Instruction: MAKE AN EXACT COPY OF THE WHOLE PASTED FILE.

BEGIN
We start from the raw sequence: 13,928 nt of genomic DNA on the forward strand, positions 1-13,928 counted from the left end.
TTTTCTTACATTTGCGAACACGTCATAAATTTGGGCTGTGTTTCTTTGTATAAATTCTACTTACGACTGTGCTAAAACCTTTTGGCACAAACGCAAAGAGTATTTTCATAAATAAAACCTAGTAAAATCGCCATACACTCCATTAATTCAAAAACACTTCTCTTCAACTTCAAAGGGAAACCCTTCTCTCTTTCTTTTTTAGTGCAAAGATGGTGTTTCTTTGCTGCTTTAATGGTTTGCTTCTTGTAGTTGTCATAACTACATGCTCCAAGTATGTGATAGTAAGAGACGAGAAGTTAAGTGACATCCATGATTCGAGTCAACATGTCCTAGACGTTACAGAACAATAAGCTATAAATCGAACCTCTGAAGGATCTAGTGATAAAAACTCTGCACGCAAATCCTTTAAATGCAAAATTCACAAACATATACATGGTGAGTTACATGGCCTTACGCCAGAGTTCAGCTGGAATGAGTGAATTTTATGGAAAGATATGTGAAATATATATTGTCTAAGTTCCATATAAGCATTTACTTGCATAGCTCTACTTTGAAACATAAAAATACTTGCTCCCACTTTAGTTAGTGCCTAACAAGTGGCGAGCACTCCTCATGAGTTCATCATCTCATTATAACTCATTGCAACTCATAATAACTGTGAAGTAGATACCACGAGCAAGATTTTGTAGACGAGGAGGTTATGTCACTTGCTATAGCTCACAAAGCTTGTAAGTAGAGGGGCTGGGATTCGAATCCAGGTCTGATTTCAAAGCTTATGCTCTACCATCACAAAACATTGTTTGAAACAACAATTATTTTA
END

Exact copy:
We start from the raw sequence: 13,928 nt of genomic DNA on the forward strand, positions 1-13,928 counted from the left end.
TTTTCTTACATTTGCGAACACGTCATAAATTTGGGCTGTGTTTCTTTGTATAAATTCTACTTACGACTGTGCTAAAACCTTTTGGCACAAACGCAAAGAGTATTTTCATAAATAAAACCTAGTAAAATCGCCATACACTCCATTAATTCAAAAACACTTCTCTTCAACTTCAAAGGGAAACCCTTCTCTCTTTCTTTTTTAGTGCAAAGATGGTGTTTCTTTGCTGCTTTAATGGTTTGCTTCTTGTAGTTGTCATAACTACATGCTCCAAGTATGTGATAGTAAGAGACGAGAAGTTAAGTGACATCCATGATTCGAGTCAACATGTCCTAGACGTTACAGAACAATAAGCTATAAATCGAACCTCTGAAGGATCTAGTGATAAAAACTCTGCACGCAAATCCTTTAAATGCAAAATTCACAAACATATACATGGTGAGTTACATGGCCTTACGCCAGAGTTCAGCTGGAATGAGTGAATTTTATGGAAAGATATGTGAAATATATATTGTCTAAGTTCCATATAAGCATTTACTTGCATAGCTCTACTTTGAAACATAAAAATACTTGCTCCCACTTTAGTTAGTGCCTAACAAGTGGCGAGCACTCCTCATGAGTTCATCATCTCATTATAACTCATTGCAACTCATAATAACTGTGAAGTAGATACCACGAGCAAGATTTTGTAGACGAGGAGGTTATGTCACTTGCTATAGCTCACAAAGCTTGTAAGTAGAGGGGCTGGGATTCGAATCCAGGTCTGATTTCAAAGCTTATGCTCTACCATCACAAAACATTGTTTGAAACAACAATTATTTTA